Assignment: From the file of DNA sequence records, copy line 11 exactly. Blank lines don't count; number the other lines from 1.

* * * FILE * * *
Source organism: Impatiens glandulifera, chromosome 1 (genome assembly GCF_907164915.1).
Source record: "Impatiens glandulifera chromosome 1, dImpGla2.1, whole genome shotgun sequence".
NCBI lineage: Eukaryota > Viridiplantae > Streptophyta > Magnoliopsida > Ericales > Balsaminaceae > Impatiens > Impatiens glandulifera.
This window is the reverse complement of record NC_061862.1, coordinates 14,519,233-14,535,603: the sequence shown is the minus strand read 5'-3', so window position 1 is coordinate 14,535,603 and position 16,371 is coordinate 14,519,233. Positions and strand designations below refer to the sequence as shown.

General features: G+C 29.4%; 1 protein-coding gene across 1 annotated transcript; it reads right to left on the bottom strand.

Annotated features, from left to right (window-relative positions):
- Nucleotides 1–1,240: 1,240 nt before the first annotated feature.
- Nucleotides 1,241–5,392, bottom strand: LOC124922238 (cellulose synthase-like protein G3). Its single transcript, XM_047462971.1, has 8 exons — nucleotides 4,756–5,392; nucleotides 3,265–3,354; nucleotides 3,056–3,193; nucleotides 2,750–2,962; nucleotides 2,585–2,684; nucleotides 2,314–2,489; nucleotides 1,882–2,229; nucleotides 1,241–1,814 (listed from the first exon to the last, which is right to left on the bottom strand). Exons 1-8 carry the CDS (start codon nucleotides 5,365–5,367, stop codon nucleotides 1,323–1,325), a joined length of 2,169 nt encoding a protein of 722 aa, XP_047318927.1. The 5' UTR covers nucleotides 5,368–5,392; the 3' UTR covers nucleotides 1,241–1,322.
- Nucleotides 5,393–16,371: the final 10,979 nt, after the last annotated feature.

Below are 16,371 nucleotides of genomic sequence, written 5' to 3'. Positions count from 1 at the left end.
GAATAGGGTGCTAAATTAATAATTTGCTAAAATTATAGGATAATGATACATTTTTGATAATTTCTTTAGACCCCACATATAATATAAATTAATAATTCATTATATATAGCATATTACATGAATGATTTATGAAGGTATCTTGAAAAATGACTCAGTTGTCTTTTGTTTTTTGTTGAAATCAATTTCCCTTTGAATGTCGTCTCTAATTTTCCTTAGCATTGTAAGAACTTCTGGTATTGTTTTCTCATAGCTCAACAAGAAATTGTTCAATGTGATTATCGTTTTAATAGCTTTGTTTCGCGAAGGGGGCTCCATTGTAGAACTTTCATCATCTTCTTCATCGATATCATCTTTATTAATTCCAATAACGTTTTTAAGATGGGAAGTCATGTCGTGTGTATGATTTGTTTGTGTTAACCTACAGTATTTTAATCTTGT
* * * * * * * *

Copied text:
GAATAGGGTGCTAAATTAATAATTTGCTAAAATTATAGGATAATGATACATTTTTGATAATTTCTTTAGACCCCACATATAATATAAATTAATAATTCATTATATATAGCATATTACATGAATGATTTATGAAGGTATCTTGAAAAATGACTCAGTTGTCTTTTGTTTTTTGTTGAAATCAATTTCCCTTTGAATGTCGTCTCTAATTTTCCTTAGCATTGTAAGAACTTCTGGTATTGTTTTCTCATAGCTCAACAAGAAATTGTTCAATGTGATTATCGTTTTAATAGCTTTGTTTCGCGAAGGGGGCTCCATTGTAGAACTTTCATCATCTTCTTCATCGATATCATCTTTATTAATTCCAATAACGTTTTTAAGATGGGAAGTCATGTCGTGTGTATGATTTGTTTGTGTTAACCTACAGTATTTTAATCTTGT